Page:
How optimistic are you on tech? There is going to be a slew of IPOs. On what parameter should one really judge these IPOs? How does one analyse these new age businesses?
First look at things on principles. A lot of companies throw words around tech and platform and of course now it is all ML and AI and sometimes there is no justification for any of it. On first principles, it is important to understand what exactly the company does, how it leverages technology. If there is an offline business that has a website, is that a tech business? I do not think it is a tech business. It is just another channel for them to market their products.
So one has to understand what constitutes a tech powered business. For me, that means the business can find a proprietary source of data which it can sensibly analyse and that the growth can be exponential and nonlinear. They do not require incremental capital for a unit of growth and if they achieve a scale doing that, then the barrier to entry for the next year becomes quite high. It is not something easy to do and we feel that there are very few companies that are able to actually do that now. One has to figure out the management team first because business plans for all these tech companies have to pivot very quickly and very often.
The world is changing too fast to stick to a five year plan for any of these tech companies and so their ability is paramount. The second is whether they actually have the jobs for technology innovation. Whether it is in their DNA.
Then one has to understand whether the unit economics of the business even makes sense or is it just going for top line growth and doing more deliveries or selling more products online but the unit economics almost would never add up to what is required. When one puts these three or four things together, the recipe comes together. One can then look for a company that might fit that long term compounding machine in the tech space.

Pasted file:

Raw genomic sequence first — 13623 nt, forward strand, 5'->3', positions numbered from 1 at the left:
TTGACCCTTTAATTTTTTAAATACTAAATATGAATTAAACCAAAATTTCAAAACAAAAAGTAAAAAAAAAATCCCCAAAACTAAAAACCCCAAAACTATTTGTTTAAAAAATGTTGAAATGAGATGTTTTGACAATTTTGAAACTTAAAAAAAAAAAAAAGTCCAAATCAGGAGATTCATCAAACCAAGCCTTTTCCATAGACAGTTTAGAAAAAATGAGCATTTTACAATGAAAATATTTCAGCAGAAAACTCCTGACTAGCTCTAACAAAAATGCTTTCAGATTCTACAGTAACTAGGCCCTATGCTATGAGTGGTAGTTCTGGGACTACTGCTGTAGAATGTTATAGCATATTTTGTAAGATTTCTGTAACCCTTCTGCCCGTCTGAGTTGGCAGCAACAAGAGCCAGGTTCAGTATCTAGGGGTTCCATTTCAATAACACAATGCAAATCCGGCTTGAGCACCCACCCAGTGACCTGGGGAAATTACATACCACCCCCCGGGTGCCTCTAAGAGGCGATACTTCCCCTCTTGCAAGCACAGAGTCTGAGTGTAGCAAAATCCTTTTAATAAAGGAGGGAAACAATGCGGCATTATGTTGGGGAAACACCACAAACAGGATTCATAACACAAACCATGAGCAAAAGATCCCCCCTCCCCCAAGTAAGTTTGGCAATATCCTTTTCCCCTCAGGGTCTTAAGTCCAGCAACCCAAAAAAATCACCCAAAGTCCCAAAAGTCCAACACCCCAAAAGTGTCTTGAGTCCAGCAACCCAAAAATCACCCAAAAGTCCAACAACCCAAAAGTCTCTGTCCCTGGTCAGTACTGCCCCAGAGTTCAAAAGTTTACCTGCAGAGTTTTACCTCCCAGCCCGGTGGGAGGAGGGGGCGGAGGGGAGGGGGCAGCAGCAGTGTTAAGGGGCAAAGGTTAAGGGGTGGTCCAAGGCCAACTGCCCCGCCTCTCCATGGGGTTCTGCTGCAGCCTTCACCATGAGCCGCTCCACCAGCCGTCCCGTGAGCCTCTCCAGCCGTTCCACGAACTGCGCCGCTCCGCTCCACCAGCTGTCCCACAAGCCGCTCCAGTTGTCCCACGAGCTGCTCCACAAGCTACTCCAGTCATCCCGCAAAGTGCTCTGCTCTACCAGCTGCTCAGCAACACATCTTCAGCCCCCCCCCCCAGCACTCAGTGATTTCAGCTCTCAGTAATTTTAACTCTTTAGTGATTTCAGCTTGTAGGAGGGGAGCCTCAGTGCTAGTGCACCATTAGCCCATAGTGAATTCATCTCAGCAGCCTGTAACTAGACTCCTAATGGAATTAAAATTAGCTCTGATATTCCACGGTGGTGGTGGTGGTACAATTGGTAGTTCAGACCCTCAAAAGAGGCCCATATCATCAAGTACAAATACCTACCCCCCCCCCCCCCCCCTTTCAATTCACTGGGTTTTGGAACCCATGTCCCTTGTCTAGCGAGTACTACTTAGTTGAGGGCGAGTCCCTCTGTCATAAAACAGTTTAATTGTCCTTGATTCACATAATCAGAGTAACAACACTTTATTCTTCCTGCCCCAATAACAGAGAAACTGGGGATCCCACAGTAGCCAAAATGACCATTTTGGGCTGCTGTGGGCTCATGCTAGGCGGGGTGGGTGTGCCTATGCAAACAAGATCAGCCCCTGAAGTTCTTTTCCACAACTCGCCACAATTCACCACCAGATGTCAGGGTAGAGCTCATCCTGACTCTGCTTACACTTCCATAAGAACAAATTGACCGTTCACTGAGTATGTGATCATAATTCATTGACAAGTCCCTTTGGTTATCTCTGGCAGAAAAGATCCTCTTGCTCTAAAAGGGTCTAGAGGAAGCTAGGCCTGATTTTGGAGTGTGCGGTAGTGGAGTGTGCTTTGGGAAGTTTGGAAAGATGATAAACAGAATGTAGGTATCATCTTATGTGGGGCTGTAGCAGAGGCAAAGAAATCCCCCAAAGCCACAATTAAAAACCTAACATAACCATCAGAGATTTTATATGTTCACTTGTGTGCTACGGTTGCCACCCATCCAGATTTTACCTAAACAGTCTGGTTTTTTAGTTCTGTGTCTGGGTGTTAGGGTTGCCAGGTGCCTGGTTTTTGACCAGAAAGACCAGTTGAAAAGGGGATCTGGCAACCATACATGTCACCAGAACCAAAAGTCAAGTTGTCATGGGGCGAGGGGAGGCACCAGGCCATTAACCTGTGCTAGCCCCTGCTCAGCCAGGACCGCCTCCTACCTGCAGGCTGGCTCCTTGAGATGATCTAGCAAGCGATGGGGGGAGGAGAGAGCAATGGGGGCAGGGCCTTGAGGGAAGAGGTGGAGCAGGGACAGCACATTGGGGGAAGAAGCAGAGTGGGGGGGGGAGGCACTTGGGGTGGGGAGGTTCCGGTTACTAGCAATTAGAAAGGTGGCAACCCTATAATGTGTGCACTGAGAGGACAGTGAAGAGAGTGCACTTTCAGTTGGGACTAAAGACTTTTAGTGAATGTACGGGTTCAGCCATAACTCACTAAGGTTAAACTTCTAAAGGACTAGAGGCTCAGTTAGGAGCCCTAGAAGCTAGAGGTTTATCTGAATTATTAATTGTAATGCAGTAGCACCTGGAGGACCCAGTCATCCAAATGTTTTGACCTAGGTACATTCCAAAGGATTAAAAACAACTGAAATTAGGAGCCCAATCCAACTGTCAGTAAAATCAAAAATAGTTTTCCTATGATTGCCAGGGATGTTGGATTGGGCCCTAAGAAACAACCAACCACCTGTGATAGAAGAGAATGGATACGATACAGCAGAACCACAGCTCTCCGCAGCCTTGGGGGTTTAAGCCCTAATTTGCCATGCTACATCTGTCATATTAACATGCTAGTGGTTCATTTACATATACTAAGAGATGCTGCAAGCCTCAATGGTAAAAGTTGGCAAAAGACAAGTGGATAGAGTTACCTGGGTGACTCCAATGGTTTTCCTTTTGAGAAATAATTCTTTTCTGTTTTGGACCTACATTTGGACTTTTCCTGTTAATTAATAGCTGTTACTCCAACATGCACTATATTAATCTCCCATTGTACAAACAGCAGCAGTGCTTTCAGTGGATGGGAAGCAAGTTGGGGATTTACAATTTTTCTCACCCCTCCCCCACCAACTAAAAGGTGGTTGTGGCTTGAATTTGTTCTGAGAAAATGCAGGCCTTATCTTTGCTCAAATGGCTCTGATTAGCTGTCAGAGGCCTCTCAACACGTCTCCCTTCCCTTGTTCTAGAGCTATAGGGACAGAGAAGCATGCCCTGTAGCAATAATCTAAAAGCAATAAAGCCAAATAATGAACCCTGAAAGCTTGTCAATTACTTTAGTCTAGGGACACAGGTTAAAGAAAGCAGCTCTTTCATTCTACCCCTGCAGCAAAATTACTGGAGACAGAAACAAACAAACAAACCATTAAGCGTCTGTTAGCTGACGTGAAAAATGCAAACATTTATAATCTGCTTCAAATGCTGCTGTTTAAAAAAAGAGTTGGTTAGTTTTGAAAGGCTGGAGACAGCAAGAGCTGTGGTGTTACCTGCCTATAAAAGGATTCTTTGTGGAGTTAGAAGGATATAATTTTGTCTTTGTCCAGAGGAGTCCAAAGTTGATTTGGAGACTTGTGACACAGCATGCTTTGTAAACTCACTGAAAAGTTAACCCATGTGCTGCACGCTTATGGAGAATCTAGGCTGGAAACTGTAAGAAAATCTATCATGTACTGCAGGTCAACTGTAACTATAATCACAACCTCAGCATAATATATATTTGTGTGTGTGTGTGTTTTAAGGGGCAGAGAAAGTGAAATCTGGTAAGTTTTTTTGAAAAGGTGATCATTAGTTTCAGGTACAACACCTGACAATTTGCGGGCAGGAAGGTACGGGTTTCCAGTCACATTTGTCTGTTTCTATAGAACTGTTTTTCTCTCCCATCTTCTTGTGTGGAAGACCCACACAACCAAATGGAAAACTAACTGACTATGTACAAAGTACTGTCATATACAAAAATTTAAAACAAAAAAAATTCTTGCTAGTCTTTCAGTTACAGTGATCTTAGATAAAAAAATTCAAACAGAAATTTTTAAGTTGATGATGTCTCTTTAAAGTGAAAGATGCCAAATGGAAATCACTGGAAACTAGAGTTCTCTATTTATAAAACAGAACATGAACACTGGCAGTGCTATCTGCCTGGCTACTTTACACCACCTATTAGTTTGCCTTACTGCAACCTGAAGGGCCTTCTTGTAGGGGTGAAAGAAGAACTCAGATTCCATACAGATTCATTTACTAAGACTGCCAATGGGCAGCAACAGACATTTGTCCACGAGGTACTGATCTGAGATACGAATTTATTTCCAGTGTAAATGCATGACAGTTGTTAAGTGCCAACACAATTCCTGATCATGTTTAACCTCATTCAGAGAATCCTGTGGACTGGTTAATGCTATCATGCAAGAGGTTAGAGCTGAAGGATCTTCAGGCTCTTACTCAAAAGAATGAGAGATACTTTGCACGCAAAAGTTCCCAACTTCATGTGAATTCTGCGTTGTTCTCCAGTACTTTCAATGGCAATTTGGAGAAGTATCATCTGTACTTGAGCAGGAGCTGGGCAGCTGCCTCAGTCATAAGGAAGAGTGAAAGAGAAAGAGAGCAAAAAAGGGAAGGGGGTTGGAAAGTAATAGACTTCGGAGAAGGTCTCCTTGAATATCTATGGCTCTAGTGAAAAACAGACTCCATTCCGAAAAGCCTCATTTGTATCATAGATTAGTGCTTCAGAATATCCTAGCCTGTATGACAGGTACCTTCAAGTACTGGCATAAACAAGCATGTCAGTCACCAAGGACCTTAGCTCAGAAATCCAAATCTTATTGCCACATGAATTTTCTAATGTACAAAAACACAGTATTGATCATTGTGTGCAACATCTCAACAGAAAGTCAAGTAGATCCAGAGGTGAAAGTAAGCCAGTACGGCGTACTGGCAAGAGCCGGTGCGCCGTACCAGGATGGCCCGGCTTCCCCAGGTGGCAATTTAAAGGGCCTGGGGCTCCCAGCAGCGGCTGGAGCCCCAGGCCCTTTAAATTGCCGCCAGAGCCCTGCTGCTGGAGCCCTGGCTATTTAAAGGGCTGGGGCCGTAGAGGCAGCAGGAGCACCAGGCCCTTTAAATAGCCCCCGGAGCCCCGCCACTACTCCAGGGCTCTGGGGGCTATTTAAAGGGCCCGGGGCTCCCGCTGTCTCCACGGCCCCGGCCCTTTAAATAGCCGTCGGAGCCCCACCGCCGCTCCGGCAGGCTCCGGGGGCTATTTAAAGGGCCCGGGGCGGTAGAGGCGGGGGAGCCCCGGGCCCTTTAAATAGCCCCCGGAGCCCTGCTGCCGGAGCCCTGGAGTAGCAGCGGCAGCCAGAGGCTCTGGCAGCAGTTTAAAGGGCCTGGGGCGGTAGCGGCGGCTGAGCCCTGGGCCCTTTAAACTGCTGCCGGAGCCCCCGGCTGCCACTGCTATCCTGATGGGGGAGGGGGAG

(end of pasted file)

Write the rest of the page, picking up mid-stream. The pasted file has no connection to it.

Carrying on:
The recent rally that we have seen is also on the back of retail investors’ SIP flows and more demat accounts. Many experts are saying that this is going to be India’s decade. How are you looking at all of this when there is an energy crisis in China and Europe? When other assets start doing better, are you seeing the property markets come back in India as well?
While talking about macro, the biggest risk out there would be higher interest rates because once inflation in the west goes up, oil prices go up and therefore India has to follow suit too. But it is important to keep in mind that it does not necessarily mean that higher interest rates means definitively lower stock prices. That is a very important distinction. Sure discounted cash flows means that the cash coming later on is worthless, but there is also the other metric — the numerator, which means that if businesses are really strong, the earnings are going to be much higher.
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So, when you discount that at a higher rate, the net result might still be better. It is very important to understand that aspect. In the past, we have seen that in India rising rates can also lead to rising stock prices. So that is one important aspect I think to keep in mind.
The other thing is retail flows. There are good retail flows and new retail flows and this is a global phenomena — be it the Robinhood traders or our version of Robinhoods, that is something which never has ended well in the past. It probably would not end well but it does seem that a lot of the activity that happens on those kinds of retail platforms do not typically tend to be high quality semi-boring long term compounders. These tend to be a little bit more of the flavour of the week and the flavour of the month.
Things like that can get hurt from time to time but fundamentally, the only real macro issue is inflation and correspondingly interest rates. A minor rise or a gradual rise can lead to significant catching up by the Fed because they are behind the curve if that is the scenario that is something that would derail things for a while.